k_p does not account for depth of reflection. A mention dropped casually, once only, by one informant, has the same effect on k_p as any number of thoughtful, well explained and documented contributions by someone with deep expertise. Relying only on k_p might mean rewarding shallowness over depth.
Both indicators assume a special meaning when they are equal to 1.
When k = 1, the two codes only co-occurred once. It could have been a random event. At any rate, a single co-occurrence does not meet reasonable criteria for collective intelligence. All edges with k = 1 should be discarded when studying the codes co-occurrences network.
When k_p = 1, the two codes may have co-occurred more than once, but always in contributions made by the same single informant. It could be an idiosyncrasy of that person. At any rate, the co-occurrence reflects one single opinion, and, again, it does not meet reasonable criteria for collective intelligence. All edges with k_p = 1 should be discarded when studying the codes co-occurrences network.
Note that, for each edge e, k(e) >= k_p(e). So, discarding edges where k_p = 1 will automatically get rid of all edges where k = 1. When I do this on the NGI Forward co-occurrence network, I get a reduced network.
|k_p > 1||544||5,912|
The reduced network is still much too large to process.
From now on, we have to make more arbitrary choices. I propose to use k_p as a filter, and k as an indicator of quality. A natural-language algorithm for building a reduced network could look like this:
- Decide what is your minimum accepted level of breadth of agreement on an association (k_p) for you to take it into consideration. We already know this level should be at least 2, but it could also be higher. Only include in your network the edges that meet this minimum accepted level.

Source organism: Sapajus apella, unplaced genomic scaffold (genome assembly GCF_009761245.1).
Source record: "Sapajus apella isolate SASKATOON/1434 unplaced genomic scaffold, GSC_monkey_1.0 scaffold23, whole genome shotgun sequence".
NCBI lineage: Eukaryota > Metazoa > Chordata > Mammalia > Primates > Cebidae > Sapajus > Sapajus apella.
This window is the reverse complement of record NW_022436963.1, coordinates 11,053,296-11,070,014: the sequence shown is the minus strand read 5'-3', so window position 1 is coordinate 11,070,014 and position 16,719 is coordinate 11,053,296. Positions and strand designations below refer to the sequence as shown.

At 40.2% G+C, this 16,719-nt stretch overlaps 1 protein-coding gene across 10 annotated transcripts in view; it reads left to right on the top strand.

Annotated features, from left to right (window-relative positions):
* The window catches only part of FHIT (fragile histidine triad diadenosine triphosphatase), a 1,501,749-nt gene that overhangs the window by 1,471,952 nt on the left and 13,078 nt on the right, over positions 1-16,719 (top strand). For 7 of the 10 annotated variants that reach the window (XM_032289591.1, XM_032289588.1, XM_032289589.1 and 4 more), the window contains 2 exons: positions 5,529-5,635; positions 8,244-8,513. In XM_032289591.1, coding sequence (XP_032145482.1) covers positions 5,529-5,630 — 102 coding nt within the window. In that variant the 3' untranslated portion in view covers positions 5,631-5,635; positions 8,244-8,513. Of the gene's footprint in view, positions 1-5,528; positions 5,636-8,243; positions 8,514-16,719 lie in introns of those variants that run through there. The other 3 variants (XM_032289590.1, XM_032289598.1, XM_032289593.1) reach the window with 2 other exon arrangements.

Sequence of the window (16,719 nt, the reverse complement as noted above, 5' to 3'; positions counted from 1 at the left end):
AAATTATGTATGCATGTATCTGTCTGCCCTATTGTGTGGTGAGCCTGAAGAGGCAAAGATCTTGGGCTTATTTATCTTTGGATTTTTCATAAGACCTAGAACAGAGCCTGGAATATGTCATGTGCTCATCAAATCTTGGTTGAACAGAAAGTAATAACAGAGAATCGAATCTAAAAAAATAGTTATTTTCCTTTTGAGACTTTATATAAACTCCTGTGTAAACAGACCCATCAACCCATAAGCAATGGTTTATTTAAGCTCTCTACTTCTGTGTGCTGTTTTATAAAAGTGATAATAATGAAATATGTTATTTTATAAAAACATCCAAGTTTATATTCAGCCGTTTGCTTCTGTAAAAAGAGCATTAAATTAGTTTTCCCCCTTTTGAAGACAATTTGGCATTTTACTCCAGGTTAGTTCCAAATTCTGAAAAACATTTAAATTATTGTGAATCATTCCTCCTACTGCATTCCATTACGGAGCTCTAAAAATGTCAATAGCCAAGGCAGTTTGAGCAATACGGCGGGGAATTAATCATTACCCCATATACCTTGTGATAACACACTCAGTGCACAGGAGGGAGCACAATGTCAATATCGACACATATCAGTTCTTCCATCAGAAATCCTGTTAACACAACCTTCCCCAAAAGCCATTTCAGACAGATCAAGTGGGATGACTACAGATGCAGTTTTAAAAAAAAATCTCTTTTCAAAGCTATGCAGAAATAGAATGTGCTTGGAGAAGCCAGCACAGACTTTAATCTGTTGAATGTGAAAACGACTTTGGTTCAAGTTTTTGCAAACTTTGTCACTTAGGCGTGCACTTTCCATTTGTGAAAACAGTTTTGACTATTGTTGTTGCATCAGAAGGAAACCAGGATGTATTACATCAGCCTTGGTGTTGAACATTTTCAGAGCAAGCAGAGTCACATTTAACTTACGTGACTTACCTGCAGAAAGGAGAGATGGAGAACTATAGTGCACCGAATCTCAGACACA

2. Now include in your reduced network the highest-k edges that meet this requirement. Lower k, and repeat. Keep lowering as long as your reduced network stays readable, then stop.
So, intensity of association is the main measure of edge importance, but if a minimum width of agreement is achieved.
How much information do we lose as we do so? I have several ideas in this direction, I will continue to explore them tomorrow.
How much information do we lose when we filter in only edges whose k_p value is above a minimum threshold?
Let’s make a few observations based on the NGI Forward dataset.
k and k_p are positively correlated, but not as tightly as you might think (0.41).
There are quite a lot of edges with high k, but a relatively low k_p. As a result, when we impose a higher k_p threshold, even by just one unit, we are throwing away many high-intensity edges. Let us consider only the values of k_p between 2, the minimum, and 6:
Codes Edges k <= 5 k from 6 to 10 k from 11 to 20 k from 21 to 50 k > 51 kp >= 2 544 5912 3087 1434 831 426 134 kp >= 3 289 1574 380 484 395 221 94 kp >= 4 170 512 34 145 159 117 57 kp >= 5 89 168 2 29 48 47 42 kp >= 6 47 74 0 7 16 26 25
We start from the theoretically justified minimum value of k_p, 2, and move up from there to 3. Compare lines 2 and 3 of the table above: as we do so, we get rid of 3,087 - 380 = 2,707 edges with k <= 5, which is what we want. But we also lose 1,434 - 484 = 950 edges with k between 6 and 20, 831 - 395 = 436 edges with k between 11 and 20, 205 with k between 21 and 50, and even 134 - 94 = 40 edges with over 50 co-occurrences.